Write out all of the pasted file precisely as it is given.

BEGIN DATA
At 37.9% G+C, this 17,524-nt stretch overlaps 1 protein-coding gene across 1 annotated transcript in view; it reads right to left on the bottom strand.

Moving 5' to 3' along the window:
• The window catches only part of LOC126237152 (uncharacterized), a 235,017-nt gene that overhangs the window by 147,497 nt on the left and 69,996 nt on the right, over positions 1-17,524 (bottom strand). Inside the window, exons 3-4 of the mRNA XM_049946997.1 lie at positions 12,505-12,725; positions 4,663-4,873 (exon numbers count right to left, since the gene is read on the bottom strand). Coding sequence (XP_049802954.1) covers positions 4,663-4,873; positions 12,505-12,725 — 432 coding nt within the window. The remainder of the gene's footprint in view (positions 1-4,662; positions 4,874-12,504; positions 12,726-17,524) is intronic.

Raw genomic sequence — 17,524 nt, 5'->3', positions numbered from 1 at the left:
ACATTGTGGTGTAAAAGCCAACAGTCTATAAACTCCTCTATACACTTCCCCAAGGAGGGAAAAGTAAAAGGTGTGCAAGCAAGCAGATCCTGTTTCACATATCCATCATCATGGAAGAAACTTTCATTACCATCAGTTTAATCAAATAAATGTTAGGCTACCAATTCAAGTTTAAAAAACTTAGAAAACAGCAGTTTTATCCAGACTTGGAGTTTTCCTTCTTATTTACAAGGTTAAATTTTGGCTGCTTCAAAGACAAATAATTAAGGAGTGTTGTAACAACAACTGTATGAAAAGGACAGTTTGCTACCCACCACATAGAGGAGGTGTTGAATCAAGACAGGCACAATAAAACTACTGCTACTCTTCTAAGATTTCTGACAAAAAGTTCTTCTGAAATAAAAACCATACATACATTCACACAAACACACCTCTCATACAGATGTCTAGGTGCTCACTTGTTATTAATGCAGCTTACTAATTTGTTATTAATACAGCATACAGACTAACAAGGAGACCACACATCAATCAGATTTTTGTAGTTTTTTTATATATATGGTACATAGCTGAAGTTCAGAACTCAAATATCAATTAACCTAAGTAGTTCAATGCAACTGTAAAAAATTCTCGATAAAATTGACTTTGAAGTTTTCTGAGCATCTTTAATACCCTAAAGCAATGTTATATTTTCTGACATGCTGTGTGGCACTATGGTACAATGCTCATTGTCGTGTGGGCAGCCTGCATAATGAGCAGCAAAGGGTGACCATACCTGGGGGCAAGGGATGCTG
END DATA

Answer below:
At 37.9% G+C, this 17,524-nt stretch overlaps 1 protein-coding gene across 1 annotated transcript in view; it reads right to left on the bottom strand.

Moving 5' to 3' along the window:
• The window catches only part of LOC126237152 (uncharacterized), a 235,017-nt gene that overhangs the window by 147,497 nt on the left and 69,996 nt on the right, over positions 1-17,524 (bottom strand). Inside the window, exons 3-4 of the mRNA XM_049946997.1 lie at positions 12,505-12,725; positions 4,663-4,873 (exon numbers count right to left, since the gene is read on the bottom strand). Coding sequence (XP_049802954.1) covers positions 4,663-4,873; positions 12,505-12,725 — 432 coding nt within the window. The remainder of the gene's footprint in view (positions 1-4,662; positions 4,874-12,504; positions 12,726-17,524) is intronic.

Raw genomic sequence — 17,524 nt, 5'->3', positions numbered from 1 at the left:
ACATTGTGGTGTAAAAGCCAACAGTCTATAAACTCCTCTATACACTTCCCCAAGGAGGGAAAAGTAAAAGGTGTGCAAGCAAGCAGATCCTGTTTCACATATCCATCATCATGGAAGAAACTTTCATTACCATCAGTTTAATCAAATAAATGTTAGGCTACCAATTCAAGTTTAAAAAACTTAGAAAACAGCAGTTTTATCCAGACTTGGAGTTTTCCTTCTTATTTACAAGGTTAAATTTTGGCTGCTTCAAAGACAAATAATTAAGGAGTGTTGTAACAACAACTGTATGAAAAGGACAGTTTGCTACCCACCACATAGAGGAGGTGTTGAATCAAGACAGGCACAATAAAACTACTGCTACTCTTCTAAGATTTCTGACAAAAAGTTCTTCTGAAATAAAAACCATACATACATTCACACAAACACACCTCTCATACAGATGTCTAGGTGCTCACTTGTTATTAATGCAGCTTACTAATTTGTTATTAATACAGCATACAGACTAACAAGGAGACCACACATCAATCAGATTTTTGTAGTTTTTTTATATATATGGTACATAGCTGAAGTTCAGAACTCAAATATCAATTAACCTAAGTAGTTCAATGCAACTGTAAAAAATTCTCGATAAAATTGACTTTGAAGTTTTCTGAGCATCTTTAATACCCTAAAGCAATGTTATATTTTCTGACATGCTGTGTGGCACTATGGTACAATGCTCATTGTCGTGTGGGCAGCCTGCATAATGAGCAGCAAAGGGTGACCATACCTGGGGGCAAGGGATGCTG